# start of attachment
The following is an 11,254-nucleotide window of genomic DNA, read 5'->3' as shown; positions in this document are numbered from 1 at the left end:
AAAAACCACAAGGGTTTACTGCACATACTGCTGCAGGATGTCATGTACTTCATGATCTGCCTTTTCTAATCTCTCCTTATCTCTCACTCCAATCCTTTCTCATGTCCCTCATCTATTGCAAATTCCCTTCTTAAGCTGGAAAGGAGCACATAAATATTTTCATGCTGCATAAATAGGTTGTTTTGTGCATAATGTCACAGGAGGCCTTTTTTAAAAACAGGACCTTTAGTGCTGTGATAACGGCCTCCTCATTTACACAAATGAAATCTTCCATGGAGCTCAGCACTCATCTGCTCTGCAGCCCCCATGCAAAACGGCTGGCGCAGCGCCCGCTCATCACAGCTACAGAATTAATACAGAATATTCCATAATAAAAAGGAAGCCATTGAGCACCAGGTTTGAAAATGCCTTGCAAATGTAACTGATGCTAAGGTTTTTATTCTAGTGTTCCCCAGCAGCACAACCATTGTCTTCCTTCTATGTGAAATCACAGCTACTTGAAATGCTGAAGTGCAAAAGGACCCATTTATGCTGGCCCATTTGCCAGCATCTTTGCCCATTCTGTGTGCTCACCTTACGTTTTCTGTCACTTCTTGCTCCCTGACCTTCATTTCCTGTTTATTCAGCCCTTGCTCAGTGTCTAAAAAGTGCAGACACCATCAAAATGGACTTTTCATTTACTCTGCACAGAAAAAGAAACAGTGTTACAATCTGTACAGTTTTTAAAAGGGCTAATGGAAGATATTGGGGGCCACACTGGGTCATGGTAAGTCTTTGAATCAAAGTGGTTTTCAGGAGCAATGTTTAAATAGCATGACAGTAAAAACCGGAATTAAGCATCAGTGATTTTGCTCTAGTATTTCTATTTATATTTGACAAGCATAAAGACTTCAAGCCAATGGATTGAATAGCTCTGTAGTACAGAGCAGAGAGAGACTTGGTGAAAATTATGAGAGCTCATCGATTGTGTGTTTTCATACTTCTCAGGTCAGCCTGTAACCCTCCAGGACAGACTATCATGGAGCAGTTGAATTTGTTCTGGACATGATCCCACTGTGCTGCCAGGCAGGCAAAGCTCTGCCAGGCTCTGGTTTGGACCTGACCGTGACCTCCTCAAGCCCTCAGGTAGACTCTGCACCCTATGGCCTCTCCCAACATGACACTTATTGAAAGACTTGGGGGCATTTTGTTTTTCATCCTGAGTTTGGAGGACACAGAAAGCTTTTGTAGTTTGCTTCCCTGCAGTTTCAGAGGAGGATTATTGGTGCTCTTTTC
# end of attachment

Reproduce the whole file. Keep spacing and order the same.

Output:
The following is an 11,254-nucleotide window of genomic DNA, read 5'->3' as shown; positions in this document are numbered from 1 at the left end:
AAAAACCACAAGGGTTTACTGCACATACTGCTGCAGGATGTCATGTACTTCATGATCTGCCTTTTCTAATCTCTCCTTATCTCTCACTCCAATCCTTTCTCATGTCCCTCATCTATTGCAAATTCCCTTCTTAAGCTGGAAAGGAGCACATAAATATTTTCATGCTGCATAAATAGGTTGTTTTGTGCATAATGTCACAGGAGGCCTTTTTTAAAAACAGGACCTTTAGTGCTGTGATAACGGCCTCCTCATTTACACAAATGAAATCTTCCATGGAGCTCAGCACTCATCTGCTCTGCAGCCCCCATGCAAAACGGCTGGCGCAGCGCCCGCTCATCACAGCTACAGAATTAATACAGAATATTCCATAATAAAAAGGAAGCCATTGAGCACCAGGTTTGAAAATGCCTTGCAAATGTAACTGATGCTAAGGTTTTTATTCTAGTGTTCCCCAGCAGCACAACCATTGTCTTCCTTCTATGTGAAATCACAGCTACTTGAAATGCTGAAGTGCAAAAGGACCCATTTATGCTGGCCCATTTGCCAGCATCTTTGCCCATTCTGTGTGCTCACCTTACGTTTTCTGTCACTTCTTGCTCCCTGACCTTCATTTCCTGTTTATTCAGCCCTTGCTCAGTGTCTAAAAAGTGCAGACACCATCAAAATGGACTTTTCATTTACTCTGCACAGAAAAAGAAACAGTGTTACAATCTGTACAGTTTTTAAAAGGGCTAATGGAAGATATTGGGGGCCACACTGGGTCATGGTAAGTCTTTGAATCAAAGTGGTTTTCAGGAGCAATGTTTAAATAGCATGACAGTAAAAACCGGAATTAAGCATCAGTGATTTTGCTCTAGTATTTCTATTTATATTTGACAAGCATAAAGACTTCAAGCCAATGGATTGAATAGCTCTGTAGTACAGAGCAGAGAGAGACTTGGTGAAAATTATGAGAGCTCATCGATTGTGTGTTTTCATACTTCTCAGGTCAGCCTGTAACCCTCCAGGACAGACTATCATGGAGCAGTTGAATTTGTTCTGGACATGATCCCACTGTGCTGCCAGGCAGGCAAAGCTCTGCCAGGCTCTGGTTTGGACCTGACCGTGACCTCCTCAAGCCCTCAGGTAGACTCTGCACCCTATGGCCTCTCCCAACATGACACTTATTGAAAGACTTGGGGGCATTTTGTTTTTCATCCTGAGTTTGGAGGACACAGAAAGCTTTTGTAGTTTGCTTCCCTGCAGTTTCAGAGGAGGATTATTGGTGCTCTTTTC